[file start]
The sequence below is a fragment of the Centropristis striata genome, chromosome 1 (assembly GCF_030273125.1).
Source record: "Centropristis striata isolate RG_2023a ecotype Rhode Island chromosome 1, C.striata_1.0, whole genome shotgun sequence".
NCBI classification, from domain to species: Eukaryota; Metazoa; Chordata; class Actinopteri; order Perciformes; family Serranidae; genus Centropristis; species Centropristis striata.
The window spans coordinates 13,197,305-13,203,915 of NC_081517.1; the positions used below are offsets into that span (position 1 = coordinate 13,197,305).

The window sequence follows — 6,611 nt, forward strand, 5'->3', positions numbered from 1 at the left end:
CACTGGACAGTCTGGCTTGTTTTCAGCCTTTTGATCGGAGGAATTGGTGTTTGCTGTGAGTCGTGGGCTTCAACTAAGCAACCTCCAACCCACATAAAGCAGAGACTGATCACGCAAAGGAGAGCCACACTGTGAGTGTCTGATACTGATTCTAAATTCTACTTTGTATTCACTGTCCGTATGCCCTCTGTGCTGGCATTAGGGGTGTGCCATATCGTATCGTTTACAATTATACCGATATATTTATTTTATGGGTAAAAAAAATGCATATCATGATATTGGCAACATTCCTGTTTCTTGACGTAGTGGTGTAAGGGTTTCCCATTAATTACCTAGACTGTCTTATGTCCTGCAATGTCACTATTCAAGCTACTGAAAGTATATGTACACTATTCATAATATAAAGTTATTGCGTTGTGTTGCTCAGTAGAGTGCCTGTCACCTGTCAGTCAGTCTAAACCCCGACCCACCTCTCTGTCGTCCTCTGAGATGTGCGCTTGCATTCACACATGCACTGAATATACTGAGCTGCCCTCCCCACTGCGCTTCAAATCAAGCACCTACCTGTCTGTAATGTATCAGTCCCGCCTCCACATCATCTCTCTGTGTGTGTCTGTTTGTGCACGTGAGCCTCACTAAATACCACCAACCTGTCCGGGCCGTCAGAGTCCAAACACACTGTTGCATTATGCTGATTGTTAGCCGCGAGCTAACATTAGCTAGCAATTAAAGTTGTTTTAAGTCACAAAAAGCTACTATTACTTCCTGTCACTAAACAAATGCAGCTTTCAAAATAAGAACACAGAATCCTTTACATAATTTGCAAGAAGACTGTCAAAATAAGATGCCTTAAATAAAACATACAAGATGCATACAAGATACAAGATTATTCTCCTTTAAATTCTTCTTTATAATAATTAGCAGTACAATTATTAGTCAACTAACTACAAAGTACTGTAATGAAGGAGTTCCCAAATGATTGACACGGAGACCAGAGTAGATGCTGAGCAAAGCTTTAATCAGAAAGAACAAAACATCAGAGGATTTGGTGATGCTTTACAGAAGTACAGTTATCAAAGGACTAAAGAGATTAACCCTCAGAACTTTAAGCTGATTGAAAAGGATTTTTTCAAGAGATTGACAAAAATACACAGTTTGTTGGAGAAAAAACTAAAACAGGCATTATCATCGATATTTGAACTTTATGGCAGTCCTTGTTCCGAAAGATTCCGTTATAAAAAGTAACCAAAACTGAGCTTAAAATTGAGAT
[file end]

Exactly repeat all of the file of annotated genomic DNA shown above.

The sequence below is a fragment of the Centropristis striata genome, chromosome 1 (assembly GCF_030273125.1).
Source record: "Centropristis striata isolate RG_2023a ecotype Rhode Island chromosome 1, C.striata_1.0, whole genome shotgun sequence".
NCBI classification, from domain to species: Eukaryota; Metazoa; Chordata; class Actinopteri; order Perciformes; family Serranidae; genus Centropristis; species Centropristis striata.
The window spans coordinates 13,197,305-13,203,915 of NC_081517.1; the positions used below are offsets into that span (position 1 = coordinate 13,197,305).

The window sequence follows — 6,611 nt, forward strand, 5'->3', positions numbered from 1 at the left end:
CACTGGACAGTCTGGCTTGTTTTCAGCCTTTTGATCGGAGGAATTGGTGTTTGCTGTGAGTCGTGGGCTTCAACTAAGCAACCTCCAACCCACATAAAGCAGAGACTGATCACGCAAAGGAGAGCCACACTGTGAGTGTCTGATACTGATTCTAAATTCTACTTTGTATTCACTGTCCGTATGCCCTCTGTGCTGGCATTAGGGGTGTGCCATATCGTATCGTTTACAATTATACCGATATATTTATTTTATGGGTAAAAAAAATGCATATCATGATATTGGCAACATTCCTGTTTCTTGACGTAGTGGTGTAAGGGTTTCCCATTAATTACCTAGACTGTCTTATGTCCTGCAATGTCACTATTCAAGCTACTGAAAGTATATGTACACTATTCATAATATAAAGTTATTGCGTTGTGTTGCTCAGTAGAGTGCCTGTCACCTGTCAGTCAGTCTAAACCCCGACCCACCTCTCTGTCGTCCTCTGAGATGTGCGCTTGCATTCACACATGCACTGAATATACTGAGCTGCCCTCCCCACTGCGCTTCAAATCAAGCACCTACCTGTCTGTAATGTATCAGTCCCGCCTCCACATCATCTCTCTGTGTGTGTCTGTTTGTGCACGTGAGCCTCACTAAATACCACCAACCTGTCCGGGCCGTCAGAGTCCAAACACACTGTTGCATTATGCTGATTGTTAGCCGCGAGCTAACATTAGCTAGCAATTAAAGTTGTTTTAAGTCACAAAAAGCTACTATTACTTCCTGTCACTAAACAAATGCAGCTTTCAAAATAAGAACACAGAATCCTTTACATAATTTGCAAGAAGACTGTCAAAATAAGATGCCTTAAATAAAACATACAAGATGCATACAAGATACAAGATTATTCTCCTTTAAATTCTTCTTTATAATAATTAGCAGTACAATTATTAGTCAACTAACTACAAAGTACTGTAATGAAGGAGTTCCCAAATGATTGACACGGAGACCAGAGTAGATGCTGAGCAAAGCTTTAATCAGAAAGAACAAAACATCAGAGGATTTGGTGATGCTTTACAGAAGTACAGTTATCAAAGGACTAAAGAGATTAACCCTCAGAACTTTAAGCTGATTGAAAAGGATTTTTTCAAGAGATTGACAAAAATACACAGTTTGTTGGAGAAAAAACTAAAACAGGCATTATCATCGATATTTGAACTTTATGGCAGTCCTTGTTCCGAAAGATTCCGTTATAAAAAGTAACCAAAACTGAGCTTAAAATTGAGAT